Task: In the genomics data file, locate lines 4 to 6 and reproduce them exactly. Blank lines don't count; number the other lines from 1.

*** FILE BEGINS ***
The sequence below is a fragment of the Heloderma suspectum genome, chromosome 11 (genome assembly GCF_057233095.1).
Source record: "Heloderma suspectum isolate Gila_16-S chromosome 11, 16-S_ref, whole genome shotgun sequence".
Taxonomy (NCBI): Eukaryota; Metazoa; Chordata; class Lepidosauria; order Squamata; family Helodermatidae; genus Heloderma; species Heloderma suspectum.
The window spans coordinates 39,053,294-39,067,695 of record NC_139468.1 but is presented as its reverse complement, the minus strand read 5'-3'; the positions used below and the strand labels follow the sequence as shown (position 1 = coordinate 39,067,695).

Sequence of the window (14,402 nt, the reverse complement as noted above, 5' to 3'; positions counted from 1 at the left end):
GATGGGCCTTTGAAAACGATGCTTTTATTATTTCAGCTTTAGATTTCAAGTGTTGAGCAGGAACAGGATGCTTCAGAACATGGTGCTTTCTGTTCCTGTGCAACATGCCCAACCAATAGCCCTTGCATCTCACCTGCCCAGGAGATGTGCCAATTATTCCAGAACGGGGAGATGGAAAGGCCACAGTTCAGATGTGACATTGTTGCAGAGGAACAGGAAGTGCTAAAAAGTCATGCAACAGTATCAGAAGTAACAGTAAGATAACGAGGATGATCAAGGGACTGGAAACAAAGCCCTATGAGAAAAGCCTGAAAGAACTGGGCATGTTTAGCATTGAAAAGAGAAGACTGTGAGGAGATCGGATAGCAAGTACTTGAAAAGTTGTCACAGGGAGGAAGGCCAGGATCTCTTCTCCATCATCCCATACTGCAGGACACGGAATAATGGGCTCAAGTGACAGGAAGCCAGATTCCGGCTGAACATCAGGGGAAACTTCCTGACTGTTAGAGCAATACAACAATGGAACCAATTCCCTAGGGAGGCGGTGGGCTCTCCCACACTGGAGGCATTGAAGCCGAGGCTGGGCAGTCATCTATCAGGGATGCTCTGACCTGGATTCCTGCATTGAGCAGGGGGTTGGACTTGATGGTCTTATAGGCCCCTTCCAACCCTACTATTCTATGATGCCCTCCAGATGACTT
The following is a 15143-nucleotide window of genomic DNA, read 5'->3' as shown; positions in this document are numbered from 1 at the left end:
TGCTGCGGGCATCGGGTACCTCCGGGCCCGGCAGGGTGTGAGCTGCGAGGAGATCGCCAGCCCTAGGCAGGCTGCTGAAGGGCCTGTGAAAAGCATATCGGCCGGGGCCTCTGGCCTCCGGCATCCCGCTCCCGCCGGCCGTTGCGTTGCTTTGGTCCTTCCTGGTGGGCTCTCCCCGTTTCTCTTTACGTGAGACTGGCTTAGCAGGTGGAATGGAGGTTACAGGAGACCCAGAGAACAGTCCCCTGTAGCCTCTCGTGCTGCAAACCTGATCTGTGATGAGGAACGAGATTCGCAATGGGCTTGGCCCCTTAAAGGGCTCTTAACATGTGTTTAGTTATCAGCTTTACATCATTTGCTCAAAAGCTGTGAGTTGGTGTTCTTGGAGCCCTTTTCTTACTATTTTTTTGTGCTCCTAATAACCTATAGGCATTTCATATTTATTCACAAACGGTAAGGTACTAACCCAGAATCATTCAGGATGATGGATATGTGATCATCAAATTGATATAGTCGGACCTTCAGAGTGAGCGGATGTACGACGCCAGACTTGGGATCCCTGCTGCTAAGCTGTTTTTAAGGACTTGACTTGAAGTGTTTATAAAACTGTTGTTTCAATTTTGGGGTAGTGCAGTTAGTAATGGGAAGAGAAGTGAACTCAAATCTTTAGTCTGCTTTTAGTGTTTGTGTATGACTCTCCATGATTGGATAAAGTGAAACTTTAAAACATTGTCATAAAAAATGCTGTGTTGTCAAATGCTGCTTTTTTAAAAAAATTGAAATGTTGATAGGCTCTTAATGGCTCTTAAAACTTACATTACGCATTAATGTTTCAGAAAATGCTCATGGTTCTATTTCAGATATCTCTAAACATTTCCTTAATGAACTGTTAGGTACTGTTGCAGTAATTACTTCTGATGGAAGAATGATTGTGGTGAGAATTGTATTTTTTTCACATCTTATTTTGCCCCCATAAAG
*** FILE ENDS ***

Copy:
The window spans coordinates 39,053,294-39,067,695 of record NC_139468.1 but is presented as its reverse complement, the minus strand read 5'-3'; the positions used below and the strand labels follow the sequence as shown (position 1 = coordinate 39,067,695).

Sequence of the window (14,402 nt, the reverse complement as noted above, 5' to 3'; positions counted from 1 at the left end):
GATGGGCCTTTGAAAACGATGCTTTTATTATTTCAGCTTTAGATTTCAAGTGTTGAGCAGGAACAGGATGCTTCAGAACATGGTGCTTTCTGTTCCTGTGCAACATGCCCAACCAATAGCCCTTGCATCTCACCTGCCCAGGAGATGTGCCAATTATTCCAGAACGGGGAGATGGAAAGGCCACAGTTCAGATGTGACATTGTTGCAGAGGAACAGGAAGTGCTAAAAAGTCATGCAACAGTATCAGAAGTAACAGTAAGATAACGAGGATGATCAAGGGACTGGAAACAAAGCCCTATGAGAAAAGCCTGAAAGAACTGGGCATGTTTAGCATTGAAAAGAGAAGACTGTGAGGAGATCGGATAGCAAGTACTTGAAAAGTTGTCACAGGGAGGAAGGCCAGGATCTCTTCTCCATCATCCCATACTGCAGGACACGGAATAATGGGCTCAAGTGACAGGAAGCCAGATTCCGGCTGAACATCAGGGGAAACTTCCTGACTGTTAGAGCAATACAACAATGGAACCAATTCCCTAGGGAGGCGGTGGGCTCTCCCACACTGGAGGCATTGAAGCCGAGGCTGGGCAGTCATCTATCAGGGATGCTCTGACCTGGATTCCTGCATTGAGCAGGGGGTTGGACTTGATGGTCTTATAGGCCCCTTCCAACCCTACTATTCTATGATGCCCTCCAGATGACTT